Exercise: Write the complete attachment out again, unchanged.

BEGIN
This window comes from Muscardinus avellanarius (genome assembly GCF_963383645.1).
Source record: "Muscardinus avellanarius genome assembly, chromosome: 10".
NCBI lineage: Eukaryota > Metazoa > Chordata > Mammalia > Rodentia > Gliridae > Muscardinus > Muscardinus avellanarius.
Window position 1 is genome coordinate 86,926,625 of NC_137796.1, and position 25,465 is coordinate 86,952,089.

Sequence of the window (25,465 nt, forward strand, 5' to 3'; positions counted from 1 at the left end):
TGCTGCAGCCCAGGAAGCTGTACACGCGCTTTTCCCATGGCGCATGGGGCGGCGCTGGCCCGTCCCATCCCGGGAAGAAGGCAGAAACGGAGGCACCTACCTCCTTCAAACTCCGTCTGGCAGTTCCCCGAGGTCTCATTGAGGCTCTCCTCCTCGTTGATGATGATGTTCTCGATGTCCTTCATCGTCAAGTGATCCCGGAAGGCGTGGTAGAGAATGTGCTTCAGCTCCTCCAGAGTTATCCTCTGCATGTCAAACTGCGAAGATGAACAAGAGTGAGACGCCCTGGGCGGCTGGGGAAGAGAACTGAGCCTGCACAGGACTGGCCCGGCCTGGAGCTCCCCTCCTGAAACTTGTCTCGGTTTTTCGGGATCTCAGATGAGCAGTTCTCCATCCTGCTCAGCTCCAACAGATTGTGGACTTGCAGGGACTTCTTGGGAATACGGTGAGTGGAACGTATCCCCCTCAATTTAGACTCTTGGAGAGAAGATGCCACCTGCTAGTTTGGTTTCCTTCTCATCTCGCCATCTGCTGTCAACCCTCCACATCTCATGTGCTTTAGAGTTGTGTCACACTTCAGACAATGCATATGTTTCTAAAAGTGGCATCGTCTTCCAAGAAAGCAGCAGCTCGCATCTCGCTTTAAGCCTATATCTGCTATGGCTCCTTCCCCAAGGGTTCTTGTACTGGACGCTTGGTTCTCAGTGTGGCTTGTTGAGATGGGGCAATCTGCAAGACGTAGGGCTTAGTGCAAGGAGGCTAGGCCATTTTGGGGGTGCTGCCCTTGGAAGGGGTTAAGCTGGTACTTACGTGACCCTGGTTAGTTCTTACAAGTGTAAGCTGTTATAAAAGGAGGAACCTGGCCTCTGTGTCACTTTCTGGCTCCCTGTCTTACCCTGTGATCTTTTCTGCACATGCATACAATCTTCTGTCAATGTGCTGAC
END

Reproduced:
This window comes from Muscardinus avellanarius (genome assembly GCF_963383645.1).
Source record: "Muscardinus avellanarius genome assembly, chromosome: 10".
NCBI lineage: Eukaryota > Metazoa > Chordata > Mammalia > Rodentia > Gliridae > Muscardinus > Muscardinus avellanarius.
Window position 1 is genome coordinate 86,926,625 of NC_137796.1, and position 25,465 is coordinate 86,952,089.

Sequence of the window (25,465 nt, forward strand, 5' to 3'; positions counted from 1 at the left end):
TGCTGCAGCCCAGGAAGCTGTACACGCGCTTTTCCCATGGCGCATGGGGCGGCGCTGGCCCGTCCCATCCCGGGAAGAAGGCAGAAACGGAGGCACCTACCTCCTTCAAACTCCGTCTGGCAGTTCCCCGAGGTCTCATTGAGGCTCTCCTCCTCGTTGATGATGATGTTCTCGATGTCCTTCATCGTCAAGTGATCCCGGAAGGCGTGGTAGAGAATGTGCTTCAGCTCCTCCAGAGTTATCCTCTGCATGTCAAACTGCGAAGATGAACAAGAGTGAGACGCCCTGGGCGGCTGGGGAAGAGAACTGAGCCTGCACAGGACTGGCCCGGCCTGGAGCTCCCCTCCTGAAACTTGTCTCGGTTTTTCGGGATCTCAGATGAGCAGTTCTCCATCCTGCTCAGCTCCAACAGATTGTGGACTTGCAGGGACTTCTTGGGAATACGGTGAGTGGAACGTATCCCCCTCAATTTAGACTCTTGGAGAGAAGATGCCACCTGCTAGTTTGGTTTCCTTCTCATCTCGCCATCTGCTGTCAACCCTCCACATCTCATGTGCTTTAGAGTTGTGTCACACTTCAGACAATGCATATGTTTCTAAAAGTGGCATCGTCTTCCAAGAAAGCAGCAGCTCGCATCTCGCTTTAAGCCTATATCTGCTATGGCTCCTTCCCCAAGGGTTCTTGTACTGGACGCTTGGTTCTCAGTGTGGCTTGTTGAGATGGGGCAATCTGCAAGACGTAGGGCTTAGTGCAAGGAGGCTAGGCCATTTTGGGGGTGCTGCCCTTGGAAGGGGTTAAGCTGGTACTTACGTGACCCTGGTTAGTTCTTACAAGTGTAAGCTGTTATAAAAGGAGGAACCTGGCCTCTGTGTCACTTTCTGGCTCCCTGTCTTACCCTGTGATCTTTTCTGCACATGCATACAATCTTCTGTCAATGTGCTGAC